NPR logo Former Fox News Analyst Is Arrested, Charged With Fabricating A CIA Past

Former Fox News Analyst Is Arrested, Charged With Fabricating A CIA Past

Wayne Simmons, who has appeared on Fox News as a "terror analyst," made up a long career in the clandestine service and leveraged the bogus resume to obtain government work, according to federal prosecutors.

Simmons, who held forth on national security topics and terrorism for the network, has been arrested and charged with committing wire fraud and making false statements to the government. If convicted, he could face decades in prison.

According to the U.S. attorney's office in the Eastern District of Virginia, Simmons' claim that he was retired from the CIA helped to secure him government work, "including at one point successfully getting deployed overseas as an intelligence advisor to senior military personnel."

Prosecutors say Simmons falsely claimed on national security forms that he had once held a top-secret security clearance. The indictment also alleges he defrauded an individual of $125,000 through what turned out to be a bogus real estate investment.

An NPR request for comment has not been answered but a spokeswoman for the network told CNN that Simmons "was never a contributor for Fox News" and that he was not paid for his appearances.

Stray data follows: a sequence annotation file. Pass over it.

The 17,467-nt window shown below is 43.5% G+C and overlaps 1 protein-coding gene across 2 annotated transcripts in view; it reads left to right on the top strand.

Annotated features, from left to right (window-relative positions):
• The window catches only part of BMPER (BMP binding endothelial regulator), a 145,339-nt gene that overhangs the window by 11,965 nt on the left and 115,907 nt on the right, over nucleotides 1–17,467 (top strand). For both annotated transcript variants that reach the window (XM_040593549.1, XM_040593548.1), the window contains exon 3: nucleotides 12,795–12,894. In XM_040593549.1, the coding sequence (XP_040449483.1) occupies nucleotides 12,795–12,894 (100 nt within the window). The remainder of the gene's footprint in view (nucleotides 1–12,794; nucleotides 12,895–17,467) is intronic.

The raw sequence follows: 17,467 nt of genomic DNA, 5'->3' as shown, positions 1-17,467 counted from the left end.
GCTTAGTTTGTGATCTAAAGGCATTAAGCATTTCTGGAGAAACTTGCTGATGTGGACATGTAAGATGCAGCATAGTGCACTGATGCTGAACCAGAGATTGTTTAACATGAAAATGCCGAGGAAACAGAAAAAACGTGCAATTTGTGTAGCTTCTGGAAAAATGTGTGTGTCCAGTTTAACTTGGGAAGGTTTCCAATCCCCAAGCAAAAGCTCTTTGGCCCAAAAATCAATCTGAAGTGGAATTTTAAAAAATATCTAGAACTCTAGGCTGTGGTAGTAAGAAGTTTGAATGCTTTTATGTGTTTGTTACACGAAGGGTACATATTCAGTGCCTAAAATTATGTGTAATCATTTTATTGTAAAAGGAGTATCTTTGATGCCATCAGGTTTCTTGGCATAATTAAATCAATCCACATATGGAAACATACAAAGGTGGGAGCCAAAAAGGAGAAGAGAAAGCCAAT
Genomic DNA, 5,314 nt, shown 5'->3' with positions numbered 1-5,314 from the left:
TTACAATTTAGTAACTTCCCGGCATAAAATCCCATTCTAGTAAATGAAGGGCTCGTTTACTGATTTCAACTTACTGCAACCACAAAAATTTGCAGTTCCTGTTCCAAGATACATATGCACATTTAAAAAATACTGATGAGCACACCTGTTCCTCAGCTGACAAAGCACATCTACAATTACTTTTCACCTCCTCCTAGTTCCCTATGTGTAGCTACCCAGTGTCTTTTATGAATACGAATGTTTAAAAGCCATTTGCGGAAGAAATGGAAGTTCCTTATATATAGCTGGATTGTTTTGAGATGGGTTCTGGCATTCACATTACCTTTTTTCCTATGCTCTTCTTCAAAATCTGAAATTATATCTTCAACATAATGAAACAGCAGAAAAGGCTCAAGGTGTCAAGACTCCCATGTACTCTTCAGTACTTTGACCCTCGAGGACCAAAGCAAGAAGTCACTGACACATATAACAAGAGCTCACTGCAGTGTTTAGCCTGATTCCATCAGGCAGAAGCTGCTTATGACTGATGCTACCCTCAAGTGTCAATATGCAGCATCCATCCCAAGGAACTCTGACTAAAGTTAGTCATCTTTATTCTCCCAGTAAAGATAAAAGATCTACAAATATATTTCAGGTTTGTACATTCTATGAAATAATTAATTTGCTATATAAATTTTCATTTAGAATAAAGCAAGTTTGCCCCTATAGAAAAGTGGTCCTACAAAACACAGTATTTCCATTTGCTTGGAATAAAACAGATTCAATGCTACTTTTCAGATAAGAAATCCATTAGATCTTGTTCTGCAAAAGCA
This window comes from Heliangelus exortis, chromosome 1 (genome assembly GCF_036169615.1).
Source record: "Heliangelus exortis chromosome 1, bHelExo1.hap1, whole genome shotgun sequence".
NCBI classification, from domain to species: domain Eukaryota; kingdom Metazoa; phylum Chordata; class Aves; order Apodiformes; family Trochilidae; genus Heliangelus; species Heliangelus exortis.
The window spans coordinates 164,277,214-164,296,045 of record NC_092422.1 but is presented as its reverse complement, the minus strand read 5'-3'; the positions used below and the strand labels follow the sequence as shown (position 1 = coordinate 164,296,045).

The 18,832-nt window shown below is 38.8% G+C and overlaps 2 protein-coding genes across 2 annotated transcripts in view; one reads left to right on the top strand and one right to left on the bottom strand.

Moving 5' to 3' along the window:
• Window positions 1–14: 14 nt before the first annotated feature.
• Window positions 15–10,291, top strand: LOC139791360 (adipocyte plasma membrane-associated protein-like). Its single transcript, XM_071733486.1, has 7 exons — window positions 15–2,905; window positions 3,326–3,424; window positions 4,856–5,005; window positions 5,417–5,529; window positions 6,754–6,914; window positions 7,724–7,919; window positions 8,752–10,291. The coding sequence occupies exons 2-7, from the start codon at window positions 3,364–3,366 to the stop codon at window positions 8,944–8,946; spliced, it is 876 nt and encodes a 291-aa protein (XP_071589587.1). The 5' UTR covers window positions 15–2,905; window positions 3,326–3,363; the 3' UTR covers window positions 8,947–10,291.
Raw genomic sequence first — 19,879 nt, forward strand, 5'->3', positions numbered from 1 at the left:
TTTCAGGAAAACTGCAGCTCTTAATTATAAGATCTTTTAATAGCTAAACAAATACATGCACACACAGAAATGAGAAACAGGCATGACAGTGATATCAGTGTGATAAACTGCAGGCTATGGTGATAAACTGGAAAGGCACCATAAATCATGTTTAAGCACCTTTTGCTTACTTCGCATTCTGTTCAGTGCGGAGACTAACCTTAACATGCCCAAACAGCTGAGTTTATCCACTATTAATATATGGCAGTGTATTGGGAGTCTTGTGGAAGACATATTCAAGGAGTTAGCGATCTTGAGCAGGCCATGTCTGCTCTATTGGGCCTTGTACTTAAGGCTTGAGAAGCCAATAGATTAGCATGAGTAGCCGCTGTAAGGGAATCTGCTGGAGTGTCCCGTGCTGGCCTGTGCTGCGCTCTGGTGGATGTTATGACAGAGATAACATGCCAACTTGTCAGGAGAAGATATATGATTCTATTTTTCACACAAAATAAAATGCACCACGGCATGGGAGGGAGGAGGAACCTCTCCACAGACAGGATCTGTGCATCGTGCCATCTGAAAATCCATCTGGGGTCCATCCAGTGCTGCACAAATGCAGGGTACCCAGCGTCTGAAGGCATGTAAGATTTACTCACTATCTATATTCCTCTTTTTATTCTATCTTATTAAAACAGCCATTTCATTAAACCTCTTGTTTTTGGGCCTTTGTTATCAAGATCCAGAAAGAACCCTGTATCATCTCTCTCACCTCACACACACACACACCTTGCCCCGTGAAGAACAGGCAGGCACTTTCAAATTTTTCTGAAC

Simmons, however, appeared on the network repeatedly and was a harsh critic of Democrats. On the O'Reilly Factor in 2005, he warned that "if the Democrats come into power in the United States and re-employ their vision of defense for this country, we will have 911s unabated."

He derided then-House Speaker Nancy Pelosi, D-Calif., as a "pathological liar." Shortly after President Obama's election, Simmons classified him as a "boy king," and in a radio interview with Brian Kilmeade earlier this year, he predicted the Obama administration would be viewed as the worst administration this country will ever have known.

Simmons parlayed his supposed work for the CIA into not only Fox News appearances and government work but also a book contract. In 2012, he published The Natanz Directive, a spy novel co-authored by Mark Graham that ostensibly drew from Simmons' CIA career.

Comments

 

Please keep your community civil. All comments must follow the NPR.org Community rules and terms of use, and will be moderated prior to posting. NPR reserves the right to use the comments we receive, in whole or in part, and to use the commenter's name and location, in any medium. See also the Terms of Use, Privacy Policy and Community FAQ.